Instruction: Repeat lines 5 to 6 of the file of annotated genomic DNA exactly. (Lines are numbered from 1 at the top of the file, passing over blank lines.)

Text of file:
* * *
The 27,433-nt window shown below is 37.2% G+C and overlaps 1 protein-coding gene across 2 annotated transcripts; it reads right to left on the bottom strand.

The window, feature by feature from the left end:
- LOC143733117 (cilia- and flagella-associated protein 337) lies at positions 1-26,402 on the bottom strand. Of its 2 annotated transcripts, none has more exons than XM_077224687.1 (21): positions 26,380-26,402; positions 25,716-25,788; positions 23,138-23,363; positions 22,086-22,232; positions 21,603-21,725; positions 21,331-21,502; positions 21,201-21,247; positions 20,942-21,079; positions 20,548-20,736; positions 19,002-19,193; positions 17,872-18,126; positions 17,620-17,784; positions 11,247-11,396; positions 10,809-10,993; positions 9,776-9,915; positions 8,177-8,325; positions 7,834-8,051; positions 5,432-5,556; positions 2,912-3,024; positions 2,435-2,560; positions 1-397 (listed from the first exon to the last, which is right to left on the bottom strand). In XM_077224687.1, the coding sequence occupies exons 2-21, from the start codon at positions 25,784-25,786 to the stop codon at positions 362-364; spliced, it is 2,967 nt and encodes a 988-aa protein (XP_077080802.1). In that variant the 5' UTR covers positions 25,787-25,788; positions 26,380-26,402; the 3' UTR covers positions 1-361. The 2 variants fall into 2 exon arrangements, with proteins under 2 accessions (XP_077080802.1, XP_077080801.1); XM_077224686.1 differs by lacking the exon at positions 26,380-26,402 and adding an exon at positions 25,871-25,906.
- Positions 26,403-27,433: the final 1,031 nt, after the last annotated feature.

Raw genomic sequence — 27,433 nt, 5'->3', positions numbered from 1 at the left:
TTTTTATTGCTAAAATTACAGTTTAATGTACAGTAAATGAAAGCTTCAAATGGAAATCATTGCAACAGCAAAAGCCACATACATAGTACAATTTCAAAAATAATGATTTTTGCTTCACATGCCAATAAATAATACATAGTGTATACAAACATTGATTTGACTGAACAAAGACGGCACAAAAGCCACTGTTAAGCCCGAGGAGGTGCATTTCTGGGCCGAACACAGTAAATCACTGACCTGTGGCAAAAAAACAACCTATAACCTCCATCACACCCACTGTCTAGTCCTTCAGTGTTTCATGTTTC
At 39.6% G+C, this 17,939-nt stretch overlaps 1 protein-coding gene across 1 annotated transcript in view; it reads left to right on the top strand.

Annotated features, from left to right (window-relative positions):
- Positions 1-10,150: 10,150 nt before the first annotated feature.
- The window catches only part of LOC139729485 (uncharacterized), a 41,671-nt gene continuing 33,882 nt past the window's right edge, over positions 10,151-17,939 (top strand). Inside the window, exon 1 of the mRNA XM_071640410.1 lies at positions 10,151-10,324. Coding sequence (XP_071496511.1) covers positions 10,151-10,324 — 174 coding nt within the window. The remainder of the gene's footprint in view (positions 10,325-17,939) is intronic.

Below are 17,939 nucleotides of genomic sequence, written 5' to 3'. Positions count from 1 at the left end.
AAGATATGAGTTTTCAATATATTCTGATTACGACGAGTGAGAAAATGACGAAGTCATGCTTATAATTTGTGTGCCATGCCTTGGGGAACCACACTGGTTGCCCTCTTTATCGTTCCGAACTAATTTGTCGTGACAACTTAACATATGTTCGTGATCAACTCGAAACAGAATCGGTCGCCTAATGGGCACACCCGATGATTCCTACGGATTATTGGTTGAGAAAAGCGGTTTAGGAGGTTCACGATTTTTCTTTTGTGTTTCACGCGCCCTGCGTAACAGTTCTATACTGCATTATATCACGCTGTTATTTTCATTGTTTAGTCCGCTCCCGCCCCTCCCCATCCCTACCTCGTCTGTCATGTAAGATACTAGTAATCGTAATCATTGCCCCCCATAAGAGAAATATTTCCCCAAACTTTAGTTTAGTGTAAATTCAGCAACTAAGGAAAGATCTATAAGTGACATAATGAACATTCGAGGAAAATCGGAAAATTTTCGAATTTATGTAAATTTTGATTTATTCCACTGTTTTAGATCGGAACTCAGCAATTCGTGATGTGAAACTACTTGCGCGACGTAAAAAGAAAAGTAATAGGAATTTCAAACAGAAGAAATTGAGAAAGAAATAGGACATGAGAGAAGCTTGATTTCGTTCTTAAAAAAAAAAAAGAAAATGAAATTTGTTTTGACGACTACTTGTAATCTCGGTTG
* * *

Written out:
Raw genomic sequence — 27,433 nt, 5'->3', positions numbered from 1 at the left:
TTTTTATTGCTAAAATTACAGTTTAATGTACAGTAAATGAAAGCTTCAAATGGAAATCATTGCAACAGCAAAAGCCACATACATAGTACAATTTCAAAAATAATGATTTTTGCTTCACATGCCAATAAATAATACATAGTGTATACAAACATTGATTTGACTGAACAAAGACGGCACAAAAGCCACTGTTAAGCCCGAGGAGGTGCATTTCTGGGCCGAACACAGTAAATCACTGACCTGTGGCAAAAAAACAACCTATAACCTCCATCACACCCACTGTCTAGTCCTTCAGTGTTTCATGTTTC